By Gareth Vaughan
Kiwibank’s mortgage book probably pushed through the NZ$10 billion level late in 2010, less than nine years since the then Labour-Alliance government launched the state owned bank.
Kiwibank’s latest General Disclosure Statement (GDS), for the three months to September 30, had its mortgage book at NZ$9.88 billion having grown by about NZ$279 million in the September quarter. That was Kiwibank’s slowest quarterly mortgage growth since the June 2008 quarter when it wrote about NZ$262 million worth of new business. The September quarter increase means Kiwibank’s mortgage book has now grown by almost NZ$5 billion since June 2008.
Kiwibank spokesman Bruce Thompson said the bank, a subsidiary of New Zealand Post that opened its doors for business in February 2002, wouldn’t release its December quarter data until its half-year results presentation on February 24. However, Thompson said Kiwibank’s “special” one-year fixed mortgage rate offer of 6.15%, was proving to be “very effective in driving new business and contact with prospective customers.”
At NZ$9.88 billion, Kiwibank's mortgages comprise a huge proportion of the bank's NZ$10.7 billion in total loans and advances as of September 30, which in turn make up the bulk of Kiwibank's NZ$12.6 billion in total assets. Despite its stellar mortgage growth over the past three years, Kiwibank is still well behind its big four Australian rivals. ANZ's mortgage book sat at about NZ$54.7 billion as of September 30, with ASB's at NZ$42 billion, Westpac's NZ$34.4 billion and BNZ's NZ$27.7 billion.
The September quarter data put Kiwibank’s share of the mortgage market at 5.5%.
In mid-January, in the first mortgage rate cut of 2011, Kiwibank dropped its fixed one-year mortgage rate by 30 basis points from 6.45% giving it the lowest advertised one-year rate offered by a bank. See all bank mortgage rates here. Thompson said the original intention had been to keep the limited time offer open until at least the end of January but no date had been set to withdraw it.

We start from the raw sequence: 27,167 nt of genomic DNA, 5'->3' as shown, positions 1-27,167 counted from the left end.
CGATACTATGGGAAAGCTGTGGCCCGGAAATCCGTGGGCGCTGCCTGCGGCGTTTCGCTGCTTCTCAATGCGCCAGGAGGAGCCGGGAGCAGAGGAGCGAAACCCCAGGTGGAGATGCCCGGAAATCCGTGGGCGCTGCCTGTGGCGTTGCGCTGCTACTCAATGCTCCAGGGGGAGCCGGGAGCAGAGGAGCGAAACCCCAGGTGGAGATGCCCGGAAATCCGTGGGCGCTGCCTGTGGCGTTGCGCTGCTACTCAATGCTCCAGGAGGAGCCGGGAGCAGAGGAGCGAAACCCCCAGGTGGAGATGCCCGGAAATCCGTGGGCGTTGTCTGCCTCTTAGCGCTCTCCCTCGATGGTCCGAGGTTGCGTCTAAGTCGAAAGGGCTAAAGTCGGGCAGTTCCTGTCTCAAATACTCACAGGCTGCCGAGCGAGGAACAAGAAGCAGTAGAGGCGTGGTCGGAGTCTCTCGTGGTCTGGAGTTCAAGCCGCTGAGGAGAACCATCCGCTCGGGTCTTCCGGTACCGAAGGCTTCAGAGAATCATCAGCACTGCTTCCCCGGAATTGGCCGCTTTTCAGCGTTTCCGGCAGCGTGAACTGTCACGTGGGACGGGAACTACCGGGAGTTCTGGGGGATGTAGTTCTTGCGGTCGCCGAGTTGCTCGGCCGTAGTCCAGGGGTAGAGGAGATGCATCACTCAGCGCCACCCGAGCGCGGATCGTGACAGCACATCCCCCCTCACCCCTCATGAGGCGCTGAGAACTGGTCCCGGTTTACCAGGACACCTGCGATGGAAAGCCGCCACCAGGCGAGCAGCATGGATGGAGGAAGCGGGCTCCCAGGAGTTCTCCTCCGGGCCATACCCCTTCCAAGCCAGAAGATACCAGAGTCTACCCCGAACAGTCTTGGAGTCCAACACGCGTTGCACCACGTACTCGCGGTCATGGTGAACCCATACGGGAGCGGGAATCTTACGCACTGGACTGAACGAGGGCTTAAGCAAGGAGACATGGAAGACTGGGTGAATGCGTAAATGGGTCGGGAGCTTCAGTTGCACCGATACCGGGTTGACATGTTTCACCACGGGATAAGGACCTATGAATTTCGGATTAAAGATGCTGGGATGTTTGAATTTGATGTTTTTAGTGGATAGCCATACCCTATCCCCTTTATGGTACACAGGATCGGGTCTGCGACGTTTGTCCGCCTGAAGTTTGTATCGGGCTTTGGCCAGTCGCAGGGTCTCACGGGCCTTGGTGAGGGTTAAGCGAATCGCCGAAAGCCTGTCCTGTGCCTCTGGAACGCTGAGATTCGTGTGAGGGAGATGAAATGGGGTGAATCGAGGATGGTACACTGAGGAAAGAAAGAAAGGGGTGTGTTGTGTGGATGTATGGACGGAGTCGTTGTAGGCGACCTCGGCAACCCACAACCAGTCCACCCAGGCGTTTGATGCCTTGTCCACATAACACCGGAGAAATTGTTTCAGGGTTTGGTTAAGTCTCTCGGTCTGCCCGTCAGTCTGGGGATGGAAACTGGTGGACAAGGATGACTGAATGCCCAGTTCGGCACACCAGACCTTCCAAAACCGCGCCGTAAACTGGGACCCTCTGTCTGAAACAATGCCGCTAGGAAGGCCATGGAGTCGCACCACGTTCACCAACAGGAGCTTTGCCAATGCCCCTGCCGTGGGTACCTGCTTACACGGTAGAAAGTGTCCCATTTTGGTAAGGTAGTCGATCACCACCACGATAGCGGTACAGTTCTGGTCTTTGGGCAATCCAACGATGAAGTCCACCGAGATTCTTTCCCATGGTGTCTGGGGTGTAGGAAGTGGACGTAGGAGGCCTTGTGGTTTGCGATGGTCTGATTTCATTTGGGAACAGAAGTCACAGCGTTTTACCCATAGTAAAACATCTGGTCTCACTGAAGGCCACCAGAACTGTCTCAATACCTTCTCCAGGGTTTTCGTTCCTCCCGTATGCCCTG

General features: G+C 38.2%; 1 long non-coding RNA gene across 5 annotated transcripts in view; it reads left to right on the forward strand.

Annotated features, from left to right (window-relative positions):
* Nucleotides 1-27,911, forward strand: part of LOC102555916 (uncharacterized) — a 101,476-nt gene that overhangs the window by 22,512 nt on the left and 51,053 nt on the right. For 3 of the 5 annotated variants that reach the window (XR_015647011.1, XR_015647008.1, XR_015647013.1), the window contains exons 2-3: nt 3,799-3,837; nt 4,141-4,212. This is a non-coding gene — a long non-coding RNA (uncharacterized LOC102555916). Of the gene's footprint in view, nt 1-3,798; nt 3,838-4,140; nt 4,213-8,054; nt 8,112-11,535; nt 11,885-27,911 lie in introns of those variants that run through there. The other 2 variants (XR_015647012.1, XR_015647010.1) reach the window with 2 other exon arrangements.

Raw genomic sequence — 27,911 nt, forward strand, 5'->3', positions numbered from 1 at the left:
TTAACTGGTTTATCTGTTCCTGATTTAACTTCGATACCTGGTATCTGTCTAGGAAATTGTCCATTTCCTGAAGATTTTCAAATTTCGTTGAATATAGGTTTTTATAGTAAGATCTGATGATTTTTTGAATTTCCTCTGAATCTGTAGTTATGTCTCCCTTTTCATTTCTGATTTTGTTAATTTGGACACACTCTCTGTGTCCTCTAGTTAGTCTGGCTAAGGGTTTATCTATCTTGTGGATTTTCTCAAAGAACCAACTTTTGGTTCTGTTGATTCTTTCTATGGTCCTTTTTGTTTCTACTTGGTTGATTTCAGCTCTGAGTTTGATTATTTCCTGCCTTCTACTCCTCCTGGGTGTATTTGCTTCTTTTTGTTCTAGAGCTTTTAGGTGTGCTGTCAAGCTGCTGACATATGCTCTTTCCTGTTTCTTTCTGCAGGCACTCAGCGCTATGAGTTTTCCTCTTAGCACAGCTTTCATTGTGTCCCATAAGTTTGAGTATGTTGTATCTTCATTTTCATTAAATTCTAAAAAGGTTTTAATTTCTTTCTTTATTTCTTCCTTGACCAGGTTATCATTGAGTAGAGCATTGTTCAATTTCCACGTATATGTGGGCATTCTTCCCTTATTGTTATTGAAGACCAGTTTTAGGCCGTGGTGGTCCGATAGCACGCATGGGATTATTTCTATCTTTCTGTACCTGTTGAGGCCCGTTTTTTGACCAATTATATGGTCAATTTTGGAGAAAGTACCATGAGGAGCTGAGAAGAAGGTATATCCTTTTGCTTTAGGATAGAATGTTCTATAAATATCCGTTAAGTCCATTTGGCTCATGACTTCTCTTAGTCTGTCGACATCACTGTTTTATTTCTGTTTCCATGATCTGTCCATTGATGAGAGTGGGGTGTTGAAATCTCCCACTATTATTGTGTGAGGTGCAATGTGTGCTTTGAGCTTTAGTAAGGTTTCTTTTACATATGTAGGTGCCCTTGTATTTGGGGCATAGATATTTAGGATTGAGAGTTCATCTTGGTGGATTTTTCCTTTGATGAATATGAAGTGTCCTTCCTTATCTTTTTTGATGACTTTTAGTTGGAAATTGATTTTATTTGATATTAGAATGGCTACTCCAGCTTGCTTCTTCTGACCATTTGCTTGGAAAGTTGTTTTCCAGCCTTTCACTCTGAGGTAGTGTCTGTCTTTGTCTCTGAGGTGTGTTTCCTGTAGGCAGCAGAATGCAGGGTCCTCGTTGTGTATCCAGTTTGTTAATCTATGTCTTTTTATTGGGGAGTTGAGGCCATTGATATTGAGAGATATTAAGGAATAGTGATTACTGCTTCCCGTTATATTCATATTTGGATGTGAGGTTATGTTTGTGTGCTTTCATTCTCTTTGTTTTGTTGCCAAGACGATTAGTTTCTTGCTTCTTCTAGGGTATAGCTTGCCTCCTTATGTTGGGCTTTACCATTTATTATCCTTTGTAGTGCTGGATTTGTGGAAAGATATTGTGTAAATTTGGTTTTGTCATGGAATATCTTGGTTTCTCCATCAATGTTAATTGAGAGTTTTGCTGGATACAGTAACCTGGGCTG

Meanwhile, after a long spell in the doldrums, data out late last year showed some life in the housing market. Firstly, the Real Estate Institute of New Zealand (REINZ) reported a late spring bounce in property sales and prices in November. REINZ said the volume of sales rose 31.6% in November to 5,138 from 3,903 in October.
And Reserve Bank data showed weekly residential mortgage approvals hit their highest overall value and highest average value for 2010 in early December .
Aside from its one-year fixed mortgage rate special, Kiwibank CEO Paul Brock also launched a push in October to encourage potential first home buyers to take the plunge.
However, Kiwibank’s bottom line in its interim results is unlikely to be as impressive as its mortgage growth. Its September GDS recorded a 37% drop in quarterly profit to NZ$8.66 million from NZ$13.86 million in the same period of 2009. The drop came as the bank absorbed a 74% increase in impairment losses on loans to NZ$9.53 million from NZ$5.48 million.
Brock told interest.co.nz at the time there was probably still a “bit more to come” in terms of working through impairments before they started improving.
“It really depends on the speed of the economic recovery,” said Brock.
The interim results could, however, include further news on Kiwibank’s wholesale funding plans. In December Brock, named as new CEO replacing founding CEO Sam Knowles on September 1 last year, told interest.co.nz the bank had established a European commercial paper programme and was hoping to tap the Australian debt market again soon for at least A$250 million.
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